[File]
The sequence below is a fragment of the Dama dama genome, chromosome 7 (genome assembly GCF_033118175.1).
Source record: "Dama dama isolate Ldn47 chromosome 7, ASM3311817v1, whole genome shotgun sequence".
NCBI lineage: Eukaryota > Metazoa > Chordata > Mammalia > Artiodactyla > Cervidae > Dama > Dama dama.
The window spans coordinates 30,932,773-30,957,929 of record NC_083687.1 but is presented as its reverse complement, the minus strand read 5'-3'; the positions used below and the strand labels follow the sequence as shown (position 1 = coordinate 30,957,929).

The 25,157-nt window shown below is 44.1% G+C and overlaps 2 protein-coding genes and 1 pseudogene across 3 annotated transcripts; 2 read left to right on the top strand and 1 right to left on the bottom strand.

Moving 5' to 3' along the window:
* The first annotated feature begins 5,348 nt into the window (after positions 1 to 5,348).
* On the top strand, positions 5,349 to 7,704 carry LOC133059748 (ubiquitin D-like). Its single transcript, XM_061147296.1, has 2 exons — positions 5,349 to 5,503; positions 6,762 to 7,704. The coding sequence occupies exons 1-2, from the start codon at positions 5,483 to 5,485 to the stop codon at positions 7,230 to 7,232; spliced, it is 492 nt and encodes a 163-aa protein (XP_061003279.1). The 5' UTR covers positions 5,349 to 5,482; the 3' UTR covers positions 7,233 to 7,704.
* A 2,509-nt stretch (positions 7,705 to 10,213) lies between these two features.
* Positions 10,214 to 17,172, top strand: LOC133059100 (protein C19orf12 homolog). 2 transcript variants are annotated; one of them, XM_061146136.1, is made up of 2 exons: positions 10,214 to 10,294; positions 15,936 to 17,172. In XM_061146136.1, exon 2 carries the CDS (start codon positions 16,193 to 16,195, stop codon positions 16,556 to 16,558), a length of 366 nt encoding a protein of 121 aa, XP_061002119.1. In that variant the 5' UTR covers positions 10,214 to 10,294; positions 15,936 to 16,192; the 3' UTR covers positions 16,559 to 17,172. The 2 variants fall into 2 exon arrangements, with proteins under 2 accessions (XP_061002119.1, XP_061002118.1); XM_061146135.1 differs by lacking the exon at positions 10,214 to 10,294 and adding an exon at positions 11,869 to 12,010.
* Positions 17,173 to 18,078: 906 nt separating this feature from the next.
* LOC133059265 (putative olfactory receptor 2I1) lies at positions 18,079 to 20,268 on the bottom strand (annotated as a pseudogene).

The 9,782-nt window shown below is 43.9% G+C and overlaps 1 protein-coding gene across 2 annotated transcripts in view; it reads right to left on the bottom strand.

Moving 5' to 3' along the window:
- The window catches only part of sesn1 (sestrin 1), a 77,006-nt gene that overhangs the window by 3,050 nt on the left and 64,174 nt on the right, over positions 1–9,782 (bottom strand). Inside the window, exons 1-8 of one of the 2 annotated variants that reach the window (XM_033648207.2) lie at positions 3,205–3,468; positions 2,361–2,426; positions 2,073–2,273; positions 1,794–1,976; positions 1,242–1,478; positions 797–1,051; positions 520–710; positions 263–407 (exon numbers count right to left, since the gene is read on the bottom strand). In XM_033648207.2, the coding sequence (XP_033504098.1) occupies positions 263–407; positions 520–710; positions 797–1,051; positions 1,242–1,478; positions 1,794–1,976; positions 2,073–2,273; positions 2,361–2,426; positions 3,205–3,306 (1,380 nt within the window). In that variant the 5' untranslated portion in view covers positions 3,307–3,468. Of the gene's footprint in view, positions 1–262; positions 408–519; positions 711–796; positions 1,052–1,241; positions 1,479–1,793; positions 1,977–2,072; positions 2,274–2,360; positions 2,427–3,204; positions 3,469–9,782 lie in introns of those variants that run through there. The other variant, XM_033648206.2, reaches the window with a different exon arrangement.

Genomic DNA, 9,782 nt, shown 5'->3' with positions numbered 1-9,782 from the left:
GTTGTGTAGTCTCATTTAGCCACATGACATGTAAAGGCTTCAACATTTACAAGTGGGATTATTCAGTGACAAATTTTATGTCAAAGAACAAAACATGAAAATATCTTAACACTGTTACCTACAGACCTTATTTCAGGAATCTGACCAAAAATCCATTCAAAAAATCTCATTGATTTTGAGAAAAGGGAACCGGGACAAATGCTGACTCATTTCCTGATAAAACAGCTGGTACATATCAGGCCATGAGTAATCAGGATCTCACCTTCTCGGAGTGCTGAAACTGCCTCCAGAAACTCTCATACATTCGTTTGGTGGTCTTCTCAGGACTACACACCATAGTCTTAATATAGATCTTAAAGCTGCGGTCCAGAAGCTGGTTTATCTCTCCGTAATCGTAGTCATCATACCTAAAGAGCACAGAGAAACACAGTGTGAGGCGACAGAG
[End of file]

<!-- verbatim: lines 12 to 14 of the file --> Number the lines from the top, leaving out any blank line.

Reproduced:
* LOC133059265 (putative olfactory receptor 2I1) lies at positions 18,079 to 20,268 on the bottom strand (annotated as a pseudogene).

The 9,782-nt window shown below is 43.9% G+C and overlaps 1 protein-coding gene across 2 annotated transcripts in view; it reads right to left on the bottom strand.

Moving 5' to 3' along the window: